Throwback Thursday: Catholic Campaign for Human Development announced under different name
Parishes throughout the Archdiocese of Cincinnati and the nation will take up collections this weekend for the Catholic Campaign for Human Development. Today’s Throwback Thursday heralds the announcement of said campaign in 1969, but under a different name.
The Nov. 6, 1969 edition of The Catholic Telegraph announced that the Catholic Church in the United States would begin a “National Catholic Crusade Against Poverty.” The story announced that $50 million would comprise the initial funding and that an annual collection for the poor would be a part of it. The same article heralded the formation of the U.S. Bishop’s national office for Black Catholicism.
The National Catholic Crusade Against Poverty is better known by its present name, the Catholic Campaign for Human Development.
Celebrating the 45th anniversary of its announcement this year, the campaign is the primary domestic anti-poverty fund of the United States Conference of Catholic Bishops. The campaign provides funding for a myriad of programs and organizations, some of which can be found HERE.
The year after its announcement, specifically by the Oct. 9, 1970 edition of The Catholic Telegraph, the crusade was established as the Campaign for Human Development. The word Catholic was added to the name later.
The 1970 article notes that William R. Schumacher, then-director of the Social Action office, was named by Archbishop Paul F. Leibold to head the campaign in the Archdiocese of Cincinnati. The national collection that year was taken up Nov. 22 and the collection continues to take place the weekend prior to Thanksgiving.
Locally, the archdiocese was out in front of the crusade/campaign with its own program. Archbishop Leibold’s predecessor, Archbishop Karl J. Alter, allocated $1.25 million for community development to a committee that served as forerunner to the Social Action Office. That money was later replaced by CCHD funds.
“The Catholic Campaign for Human Development continues to touch the lives of thousands of poor and vulnerable people in our archdiocesan communities every year,” said Tony Stieritz, Director of the Catholic Social Action Office. “And we give thanks for the unwavering generosity of parishioners who give to the collection every November. While there are many, wonderful anti-poverty programs today, CCHD stands out as one that consistently brings Christ’s hope to people. Families in underserved communities, the formerly incarcerated seeking employment, migrants, new single mothers choosing life, these are all examples of the kinds of people with whom CCHD works today, empowering them to take control of their own destinies! It’s a life-giving ministry for everyone involved.”
Among the initial projects the crusade hoped to fund were: voter registration, community organizations, non-profit housing corporations, community-run schools, job training and more.
According to the USCCB website, CCHD works to involve those who benefit from the campaign in its organization.
“The belief that those who are directly affected by unjust systems and structures have the best insight into knowing how to change them is central to CCHD,” the site reads. “CCHD works to break the cycle of poverty by helping low-income people participate in decisions that affect their lives, families and communities. CCHD offers a hand up, not a hand out.”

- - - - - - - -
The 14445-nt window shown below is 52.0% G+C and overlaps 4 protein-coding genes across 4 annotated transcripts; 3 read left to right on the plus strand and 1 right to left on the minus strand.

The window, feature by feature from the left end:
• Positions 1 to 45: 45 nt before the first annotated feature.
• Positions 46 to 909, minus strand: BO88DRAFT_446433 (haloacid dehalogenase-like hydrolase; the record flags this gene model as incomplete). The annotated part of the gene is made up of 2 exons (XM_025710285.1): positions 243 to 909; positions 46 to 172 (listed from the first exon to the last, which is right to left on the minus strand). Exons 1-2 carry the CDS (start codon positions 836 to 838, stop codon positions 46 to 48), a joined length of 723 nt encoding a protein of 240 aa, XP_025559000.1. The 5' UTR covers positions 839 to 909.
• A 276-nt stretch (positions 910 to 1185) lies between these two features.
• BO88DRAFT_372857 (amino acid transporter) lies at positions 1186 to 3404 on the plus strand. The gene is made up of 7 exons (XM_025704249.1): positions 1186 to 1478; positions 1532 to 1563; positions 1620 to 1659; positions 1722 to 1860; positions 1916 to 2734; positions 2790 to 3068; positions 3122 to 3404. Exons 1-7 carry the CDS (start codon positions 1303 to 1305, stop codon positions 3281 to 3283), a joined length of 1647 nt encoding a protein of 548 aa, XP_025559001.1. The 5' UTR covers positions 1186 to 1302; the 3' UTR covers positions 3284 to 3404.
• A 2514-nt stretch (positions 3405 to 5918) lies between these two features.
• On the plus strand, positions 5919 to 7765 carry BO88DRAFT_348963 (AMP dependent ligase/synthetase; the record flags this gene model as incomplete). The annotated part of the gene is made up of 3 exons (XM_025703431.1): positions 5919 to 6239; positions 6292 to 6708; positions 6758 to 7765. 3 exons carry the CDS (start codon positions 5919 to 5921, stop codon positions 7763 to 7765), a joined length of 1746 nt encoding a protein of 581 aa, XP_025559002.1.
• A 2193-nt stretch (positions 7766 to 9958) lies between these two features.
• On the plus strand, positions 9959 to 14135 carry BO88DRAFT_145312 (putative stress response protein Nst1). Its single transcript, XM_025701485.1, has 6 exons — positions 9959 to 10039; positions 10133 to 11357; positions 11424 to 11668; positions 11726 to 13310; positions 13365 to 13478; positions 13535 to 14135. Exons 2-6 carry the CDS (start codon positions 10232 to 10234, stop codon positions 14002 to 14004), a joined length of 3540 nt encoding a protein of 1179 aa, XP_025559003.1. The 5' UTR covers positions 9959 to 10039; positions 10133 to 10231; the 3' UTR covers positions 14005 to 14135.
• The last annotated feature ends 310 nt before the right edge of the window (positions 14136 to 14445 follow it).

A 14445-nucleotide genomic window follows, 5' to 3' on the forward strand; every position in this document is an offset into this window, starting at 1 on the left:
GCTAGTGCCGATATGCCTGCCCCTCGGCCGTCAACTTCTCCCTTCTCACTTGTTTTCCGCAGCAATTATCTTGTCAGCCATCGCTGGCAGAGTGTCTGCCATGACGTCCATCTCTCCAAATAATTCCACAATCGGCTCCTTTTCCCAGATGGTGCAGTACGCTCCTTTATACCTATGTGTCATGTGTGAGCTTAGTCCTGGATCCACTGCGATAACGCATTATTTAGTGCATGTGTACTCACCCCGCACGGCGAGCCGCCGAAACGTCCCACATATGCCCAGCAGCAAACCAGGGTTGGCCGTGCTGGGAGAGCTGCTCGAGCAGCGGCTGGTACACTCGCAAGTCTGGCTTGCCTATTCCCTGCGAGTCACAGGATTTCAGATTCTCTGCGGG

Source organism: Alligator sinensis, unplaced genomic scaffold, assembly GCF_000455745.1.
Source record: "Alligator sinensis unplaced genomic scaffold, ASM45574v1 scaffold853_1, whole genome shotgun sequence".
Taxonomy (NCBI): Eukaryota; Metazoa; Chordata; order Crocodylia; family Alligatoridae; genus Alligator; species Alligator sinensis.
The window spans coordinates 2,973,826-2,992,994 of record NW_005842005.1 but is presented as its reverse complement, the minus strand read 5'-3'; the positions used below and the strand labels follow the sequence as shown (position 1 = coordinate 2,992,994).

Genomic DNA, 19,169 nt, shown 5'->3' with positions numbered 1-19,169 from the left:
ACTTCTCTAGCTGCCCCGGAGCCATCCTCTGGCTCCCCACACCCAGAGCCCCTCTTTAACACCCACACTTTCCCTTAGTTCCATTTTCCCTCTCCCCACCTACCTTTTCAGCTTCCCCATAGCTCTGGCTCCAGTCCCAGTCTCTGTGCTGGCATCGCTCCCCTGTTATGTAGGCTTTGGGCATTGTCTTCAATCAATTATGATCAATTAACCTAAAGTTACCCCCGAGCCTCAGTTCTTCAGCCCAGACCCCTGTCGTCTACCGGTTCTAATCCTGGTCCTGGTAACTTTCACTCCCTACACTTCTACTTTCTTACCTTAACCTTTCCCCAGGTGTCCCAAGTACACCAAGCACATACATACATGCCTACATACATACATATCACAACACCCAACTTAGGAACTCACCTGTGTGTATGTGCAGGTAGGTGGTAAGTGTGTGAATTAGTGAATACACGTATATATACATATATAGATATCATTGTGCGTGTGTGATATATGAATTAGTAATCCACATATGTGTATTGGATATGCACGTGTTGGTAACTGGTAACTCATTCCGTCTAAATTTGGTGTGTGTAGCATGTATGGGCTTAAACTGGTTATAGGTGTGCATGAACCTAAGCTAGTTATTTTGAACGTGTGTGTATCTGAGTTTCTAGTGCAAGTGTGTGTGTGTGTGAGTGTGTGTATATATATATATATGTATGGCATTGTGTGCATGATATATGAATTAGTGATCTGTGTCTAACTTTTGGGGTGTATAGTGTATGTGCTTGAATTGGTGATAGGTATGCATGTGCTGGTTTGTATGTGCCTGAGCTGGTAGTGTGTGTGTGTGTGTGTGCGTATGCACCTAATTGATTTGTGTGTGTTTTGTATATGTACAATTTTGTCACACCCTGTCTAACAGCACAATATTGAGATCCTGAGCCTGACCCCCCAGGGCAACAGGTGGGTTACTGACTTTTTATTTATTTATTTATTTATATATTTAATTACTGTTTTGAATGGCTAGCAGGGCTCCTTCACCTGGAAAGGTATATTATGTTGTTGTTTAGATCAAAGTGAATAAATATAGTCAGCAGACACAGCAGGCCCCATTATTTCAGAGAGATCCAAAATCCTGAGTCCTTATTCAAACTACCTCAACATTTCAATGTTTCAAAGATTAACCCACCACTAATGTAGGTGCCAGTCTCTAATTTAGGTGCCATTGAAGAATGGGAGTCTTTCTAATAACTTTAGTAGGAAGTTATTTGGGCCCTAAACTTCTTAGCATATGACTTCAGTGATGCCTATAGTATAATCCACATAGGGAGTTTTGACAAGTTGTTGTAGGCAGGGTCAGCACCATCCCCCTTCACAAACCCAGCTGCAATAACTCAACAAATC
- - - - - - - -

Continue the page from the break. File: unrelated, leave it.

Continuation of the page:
The Archdiocese of Cincinnati has a long history of working against poverty both locally, nationally, and even on the world stage. The article announcing the crusade in 1969 was printed below a photo of an impoverished Indian woman and child. That photo was promoting the annual Catholic Relief Services collection that used to take place near Thanksgiving.
The photo caption notes then-Archbishop Leibold “expressed the hope that the people of the Cincinnati archdiocese would respond ‘in our usual generous fashion.'”
Presently, two-thirds of CCHD money collected locally goes to the USCCB CCHD, while one third remains in the archdiocese. In a letter released in October, current Archbishop of Cincinnnati Dennis M. Schnurr urged the faithful to participate.
“Yet, every parishioner who makes the choice to give to CCHD on Collection Weekend becomes a part of this large family, which is building a new reality reflective of the Kingdom of God,” he wrote.
To learn more about the Catholic Campaign for Human Development, visit the Catholic Social Action Office of the Archdiocese of Cincinnati’s website HERE.
Welcome to The Catholic Telegraph’s edition of Throwback Thursday. Throwback Thursday is a weekly online activity wherein users of social media share an old photo or anecdote about times gone by. We use Throwback Thursday to highlight the history of the Archdiocese of Cincinnati, and our publication.
Previous Throwback Thursdays
Trains before planes; How archbishops arrived
Carroll HS founded, honoring first American bishop
Halloween a mixture of different traditions
Four area bishops installed in 1945
Habemus John Paul II
The death of a Pope
Guardian Angels artist was spot on
Catholic prep football in the CT
Archbishop Bernadin makes the Tribune
Sept. 11, 2001
Computers all the rage in 1983
English permitted in some rituals
Posted Nov. 20, 2014